In December 2016 it also introduced the International Protection Act to streamline the asylum process, replacing a multi-part application process with a single application procedure.

These measures were taken in addition to a commitment to accommodate 4,000 displaced refugees from Greece, Italy, and the Lebanon, under EU resettlement and relocation initiatives. The government has not met that commitment to date.

High rejection rate

The Detail assessed the republic’s record on granting asylum by analysing data on application decisions made at first instance - that is decisions made by the government’s international protection office on first assessment and before appeal.

These decisions relate to asylum seekers in the Direct Provision system, who live in government–funded accommodation centres and receive a weekly allowance of €21.60 while awaiting a decision on their case.

This analysis found that authorities in the republic granted asylum to 1,990 people and refused protection to 13,710 applicants between 2008 and 2016.

This means that 13% of asylum seekers were given protection while the remaining 87% were refused over this period.

Commenting on the figures, the Department of Justice said the profile of asylum seekers in the republic differed from that seen elsewhere in Europe.

A spokesperson for the Department said: "In Ireland the five leading applicant countries for 2017 were Georgia, Albania, Pakistan, Nigeria and Zimbabwe which are not acknowledged conflict zones with high grant rates. The EU figures include those fleeing conflict zones and our application base is quite distinct from mainland Europe.”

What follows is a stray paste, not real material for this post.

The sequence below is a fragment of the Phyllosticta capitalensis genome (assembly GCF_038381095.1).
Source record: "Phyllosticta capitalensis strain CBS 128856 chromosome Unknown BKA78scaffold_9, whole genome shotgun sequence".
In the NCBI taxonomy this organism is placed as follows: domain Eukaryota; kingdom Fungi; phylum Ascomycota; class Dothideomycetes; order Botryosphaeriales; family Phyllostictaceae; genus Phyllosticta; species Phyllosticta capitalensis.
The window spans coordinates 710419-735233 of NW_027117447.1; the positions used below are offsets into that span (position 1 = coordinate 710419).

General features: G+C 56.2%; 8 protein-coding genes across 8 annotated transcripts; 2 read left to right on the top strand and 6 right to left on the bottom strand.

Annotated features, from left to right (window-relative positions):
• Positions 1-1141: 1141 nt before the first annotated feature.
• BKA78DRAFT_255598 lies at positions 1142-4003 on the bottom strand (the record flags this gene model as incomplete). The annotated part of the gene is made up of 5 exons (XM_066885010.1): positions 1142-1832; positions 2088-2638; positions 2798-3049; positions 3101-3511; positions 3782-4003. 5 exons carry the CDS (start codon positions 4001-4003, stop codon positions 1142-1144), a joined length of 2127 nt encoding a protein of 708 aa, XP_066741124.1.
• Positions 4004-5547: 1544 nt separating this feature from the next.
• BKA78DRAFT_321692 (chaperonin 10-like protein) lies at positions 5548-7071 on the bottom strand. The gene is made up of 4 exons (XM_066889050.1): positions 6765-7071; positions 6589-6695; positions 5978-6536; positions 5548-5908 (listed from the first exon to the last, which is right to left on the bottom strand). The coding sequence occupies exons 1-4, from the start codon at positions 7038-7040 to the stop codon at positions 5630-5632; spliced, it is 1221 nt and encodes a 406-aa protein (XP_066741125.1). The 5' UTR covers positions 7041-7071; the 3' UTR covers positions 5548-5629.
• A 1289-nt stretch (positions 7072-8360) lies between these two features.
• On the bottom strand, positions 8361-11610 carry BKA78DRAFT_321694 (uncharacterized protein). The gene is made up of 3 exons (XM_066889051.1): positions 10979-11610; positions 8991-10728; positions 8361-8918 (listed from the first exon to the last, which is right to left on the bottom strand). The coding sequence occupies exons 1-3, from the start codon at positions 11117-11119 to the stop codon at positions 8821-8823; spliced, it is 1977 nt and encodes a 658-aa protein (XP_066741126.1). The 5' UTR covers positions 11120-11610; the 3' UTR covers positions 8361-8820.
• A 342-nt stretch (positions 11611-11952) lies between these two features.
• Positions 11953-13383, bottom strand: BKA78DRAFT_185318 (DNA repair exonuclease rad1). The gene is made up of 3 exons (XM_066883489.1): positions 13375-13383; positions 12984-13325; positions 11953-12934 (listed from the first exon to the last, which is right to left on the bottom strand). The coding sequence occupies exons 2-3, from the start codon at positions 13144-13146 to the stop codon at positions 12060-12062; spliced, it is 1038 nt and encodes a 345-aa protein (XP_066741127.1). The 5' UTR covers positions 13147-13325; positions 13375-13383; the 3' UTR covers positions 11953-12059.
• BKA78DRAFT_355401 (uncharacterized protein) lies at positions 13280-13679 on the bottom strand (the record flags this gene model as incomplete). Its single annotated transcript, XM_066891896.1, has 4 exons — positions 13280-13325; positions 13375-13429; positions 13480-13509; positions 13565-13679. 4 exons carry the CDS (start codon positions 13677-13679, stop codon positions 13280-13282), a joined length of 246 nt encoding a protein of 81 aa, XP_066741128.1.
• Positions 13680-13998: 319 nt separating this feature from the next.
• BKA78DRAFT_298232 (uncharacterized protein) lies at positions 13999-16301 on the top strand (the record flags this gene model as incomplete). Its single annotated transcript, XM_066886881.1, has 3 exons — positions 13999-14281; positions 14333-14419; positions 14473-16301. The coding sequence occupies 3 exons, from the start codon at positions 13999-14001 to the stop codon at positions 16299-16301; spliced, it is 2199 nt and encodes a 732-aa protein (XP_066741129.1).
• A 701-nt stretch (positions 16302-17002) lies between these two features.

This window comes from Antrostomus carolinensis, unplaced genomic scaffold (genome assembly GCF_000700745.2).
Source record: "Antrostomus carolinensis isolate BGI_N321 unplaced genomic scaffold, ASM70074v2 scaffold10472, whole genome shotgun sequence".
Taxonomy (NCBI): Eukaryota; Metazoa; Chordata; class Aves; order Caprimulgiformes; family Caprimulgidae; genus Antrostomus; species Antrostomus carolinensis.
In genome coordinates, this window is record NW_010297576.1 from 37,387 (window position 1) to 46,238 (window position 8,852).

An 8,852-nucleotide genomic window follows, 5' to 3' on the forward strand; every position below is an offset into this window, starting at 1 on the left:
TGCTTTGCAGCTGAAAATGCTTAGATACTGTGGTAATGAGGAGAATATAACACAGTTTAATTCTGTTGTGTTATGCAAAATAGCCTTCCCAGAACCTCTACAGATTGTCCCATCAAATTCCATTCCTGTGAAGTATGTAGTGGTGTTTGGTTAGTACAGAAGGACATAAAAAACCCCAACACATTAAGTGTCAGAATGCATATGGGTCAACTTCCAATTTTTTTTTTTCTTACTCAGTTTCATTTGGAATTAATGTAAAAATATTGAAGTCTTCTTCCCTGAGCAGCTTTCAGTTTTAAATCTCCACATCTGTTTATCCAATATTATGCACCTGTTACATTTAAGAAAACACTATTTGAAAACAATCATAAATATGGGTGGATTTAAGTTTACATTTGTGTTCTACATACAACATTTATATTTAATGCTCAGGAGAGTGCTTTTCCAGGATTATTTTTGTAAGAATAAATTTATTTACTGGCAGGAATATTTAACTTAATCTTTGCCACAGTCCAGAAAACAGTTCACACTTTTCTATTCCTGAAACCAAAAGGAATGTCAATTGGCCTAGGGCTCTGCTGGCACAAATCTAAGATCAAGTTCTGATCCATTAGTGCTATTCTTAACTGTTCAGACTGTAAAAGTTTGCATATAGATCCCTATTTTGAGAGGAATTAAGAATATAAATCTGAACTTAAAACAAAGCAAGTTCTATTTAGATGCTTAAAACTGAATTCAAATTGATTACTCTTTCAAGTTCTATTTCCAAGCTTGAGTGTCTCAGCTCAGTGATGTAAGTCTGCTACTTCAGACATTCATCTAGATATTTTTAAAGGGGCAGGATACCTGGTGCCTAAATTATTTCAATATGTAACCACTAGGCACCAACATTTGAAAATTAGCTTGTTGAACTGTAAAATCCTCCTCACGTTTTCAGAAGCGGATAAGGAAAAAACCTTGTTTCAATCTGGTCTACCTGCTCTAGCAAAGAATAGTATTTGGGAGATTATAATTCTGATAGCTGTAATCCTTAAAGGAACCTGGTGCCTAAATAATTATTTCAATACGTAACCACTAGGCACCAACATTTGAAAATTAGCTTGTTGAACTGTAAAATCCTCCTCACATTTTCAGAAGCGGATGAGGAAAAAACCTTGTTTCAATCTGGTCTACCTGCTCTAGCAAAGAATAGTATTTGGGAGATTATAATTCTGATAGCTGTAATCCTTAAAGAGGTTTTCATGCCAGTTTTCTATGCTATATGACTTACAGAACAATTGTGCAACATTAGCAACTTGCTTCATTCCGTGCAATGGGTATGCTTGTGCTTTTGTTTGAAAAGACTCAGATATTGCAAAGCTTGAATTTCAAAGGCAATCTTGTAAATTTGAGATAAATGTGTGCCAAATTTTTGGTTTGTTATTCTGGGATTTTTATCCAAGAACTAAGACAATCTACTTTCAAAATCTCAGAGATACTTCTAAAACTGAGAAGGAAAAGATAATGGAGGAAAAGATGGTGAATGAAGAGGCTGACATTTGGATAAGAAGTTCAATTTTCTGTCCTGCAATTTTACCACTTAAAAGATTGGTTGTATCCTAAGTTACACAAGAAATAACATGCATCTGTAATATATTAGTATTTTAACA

While the Department did not provide figures for 2017 a spokesperson confirmed that asylum recognition rates rose last year due to the number of refugees coming to the republic under government humanitarian programmes.

A spokesperson said: "The statistics for 2017 will show a significant change. As a result of the arrival of a significant number of Syrian applicants for international protection, the percentage of applications awarded during the last year was approximately 50% - a figure likely to be in excess of the EU average.”

The following interactive map shows the republic’s recognition and refusal rate for asylum applications at first instance, by year and by nationality, since 2008.

The Irish Immigrant Support Centre, Nasc, said the republic's high asylum rejection rate was “very worrying” and that country of origin should not influence asylum decisions, which should be assessed on an individual basis.